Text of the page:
Global News Journal

Beyond the World news headlines

from Afghan Journal:

UPDATE- A glimmer of hope in Afghanistan

                AFGHANISTAN/                                         

(Amending the article with the correct name of the organisation which conducted the research as also with more details on the survey itself}

The Asia Foundation has released its annual survey of Afghanistan and a key finding is that the Afghan people are a bit more optimistic about their country than the rest of the world is, at this point of time.  The survey found that 42 percent of the people felt Afghanistan was heading in the right direction, up from 38 percent in 2008, and mainly because of better security conditions.

In fact each year the number of respondents who think security has improved has gone up, even though the Taliban insurgency is at its worst in 2009.  Some 44 percent of those surveyed this year said they felt safer, up from 31 percent in 2006. More respondents in 2009 also mentioned reconstruction and rebuilding (36%) and opening of schools for girls (21%) as reasons for optimism than in previous years.

from Pakistan: Now or Never?:

Bombs and tipping points: Pakistan and Northern Ireland

When Northern Ireland's Omagh bomb exploded, killing 29 people, I was in England, by cruel coincidence attending the wedding of a young man who had been badly injured in another attack in the town of Enniskillen more than a decade earlier.

I had just switched my phone on after leaving the church on a glorious, sunny Saturday afternoon when my news editor called. "There's been a bomb. It sounds bad. We're trying to get you on a flight."

from Pakistan: Now or Never?:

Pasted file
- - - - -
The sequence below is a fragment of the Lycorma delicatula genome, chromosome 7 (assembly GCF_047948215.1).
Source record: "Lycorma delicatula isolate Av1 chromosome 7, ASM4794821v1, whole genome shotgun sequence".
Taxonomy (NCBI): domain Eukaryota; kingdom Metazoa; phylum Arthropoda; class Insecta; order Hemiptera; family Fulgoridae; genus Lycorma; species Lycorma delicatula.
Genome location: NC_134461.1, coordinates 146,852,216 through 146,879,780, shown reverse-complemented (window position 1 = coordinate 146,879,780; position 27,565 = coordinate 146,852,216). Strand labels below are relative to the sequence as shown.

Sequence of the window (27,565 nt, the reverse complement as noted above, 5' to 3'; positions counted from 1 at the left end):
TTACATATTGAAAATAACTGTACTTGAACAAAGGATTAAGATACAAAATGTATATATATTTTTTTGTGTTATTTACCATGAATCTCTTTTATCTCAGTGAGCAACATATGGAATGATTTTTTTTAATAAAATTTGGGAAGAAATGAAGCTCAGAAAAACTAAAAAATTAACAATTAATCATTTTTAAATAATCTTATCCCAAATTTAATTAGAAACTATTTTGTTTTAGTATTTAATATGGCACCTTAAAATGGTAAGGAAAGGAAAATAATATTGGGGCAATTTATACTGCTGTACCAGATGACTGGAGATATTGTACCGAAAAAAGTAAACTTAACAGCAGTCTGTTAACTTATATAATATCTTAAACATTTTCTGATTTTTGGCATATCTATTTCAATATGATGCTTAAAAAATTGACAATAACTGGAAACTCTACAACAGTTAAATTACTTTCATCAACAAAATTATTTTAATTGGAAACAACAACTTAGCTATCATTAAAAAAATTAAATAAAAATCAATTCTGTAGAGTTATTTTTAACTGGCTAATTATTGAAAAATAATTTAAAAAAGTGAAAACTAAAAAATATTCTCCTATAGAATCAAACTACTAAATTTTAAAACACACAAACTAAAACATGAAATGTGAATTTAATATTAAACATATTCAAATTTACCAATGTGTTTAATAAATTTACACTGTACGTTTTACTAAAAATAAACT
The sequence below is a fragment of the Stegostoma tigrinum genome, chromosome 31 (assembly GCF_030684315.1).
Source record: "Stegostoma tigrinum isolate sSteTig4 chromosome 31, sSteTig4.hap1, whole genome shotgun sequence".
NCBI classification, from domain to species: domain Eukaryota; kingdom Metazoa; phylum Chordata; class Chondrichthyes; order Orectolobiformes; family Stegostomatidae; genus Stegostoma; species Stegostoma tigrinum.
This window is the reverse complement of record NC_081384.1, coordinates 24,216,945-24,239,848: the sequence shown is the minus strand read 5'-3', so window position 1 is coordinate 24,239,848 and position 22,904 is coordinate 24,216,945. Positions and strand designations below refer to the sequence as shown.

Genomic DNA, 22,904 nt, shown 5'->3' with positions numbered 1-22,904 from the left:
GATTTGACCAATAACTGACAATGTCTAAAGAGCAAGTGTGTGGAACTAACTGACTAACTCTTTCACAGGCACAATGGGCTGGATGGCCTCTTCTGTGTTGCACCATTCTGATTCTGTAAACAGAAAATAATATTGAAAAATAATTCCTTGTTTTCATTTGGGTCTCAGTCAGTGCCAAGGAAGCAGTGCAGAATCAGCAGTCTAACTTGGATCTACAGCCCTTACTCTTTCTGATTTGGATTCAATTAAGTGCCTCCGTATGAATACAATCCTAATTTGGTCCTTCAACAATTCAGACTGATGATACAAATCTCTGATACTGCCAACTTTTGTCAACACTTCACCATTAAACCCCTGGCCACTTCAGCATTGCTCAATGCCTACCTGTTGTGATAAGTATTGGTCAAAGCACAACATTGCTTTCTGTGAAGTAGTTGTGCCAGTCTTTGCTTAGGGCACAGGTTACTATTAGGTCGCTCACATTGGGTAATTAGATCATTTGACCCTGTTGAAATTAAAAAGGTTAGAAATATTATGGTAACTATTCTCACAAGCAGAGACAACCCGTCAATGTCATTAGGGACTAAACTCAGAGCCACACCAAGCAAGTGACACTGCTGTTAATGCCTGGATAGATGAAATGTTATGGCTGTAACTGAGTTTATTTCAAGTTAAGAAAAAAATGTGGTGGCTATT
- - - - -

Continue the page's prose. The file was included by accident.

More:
Pakistan’s slow path to salvation in Waziristan

Pakistan's militants have unleashed a guerrilla war in cities across the country in retaliation for a military offensive against them in their South Waziristan stronghold. But while they have seized all the attention with their massive bomb and gun attacks, what about the offensive itself  in their mountain redoubt ?

Nearly two weeks into Operation Rah-e-Nijat, or Path of Salvation,  it is hard to make a firm assessment of which way the war is going, given that information is hard to come by and this may yet be still the opening stages of a long and difficult campaign.

from Afghan Journal:

Choppers, the Achilles’ heel in the Afghan war

AFGHANISTAN PARK/

Back in 2002 during a reporting assignment in Afghanistan, a U.S. helicopter pilot told me that it was important to send a message early on that "we own the skies, night or day".  So at any given point of time if you were at the Bagram air base, north of Kabul, you could see aircraft, mostly choppers taking off, landing or simply idling  in the skies above in what became the region's busiest airfield.

Seven years on, the U.S. military is holding on to the skies ever more tightly as the ground below slips away to a Taliban insurgency at its fiercest level. And because they fly more and because the terrain and weather are difficult, the chances of things going wrong increase, as happened earlier this week when 14 Americans, including 11 soldiers, were killed in two separate chopper crashes.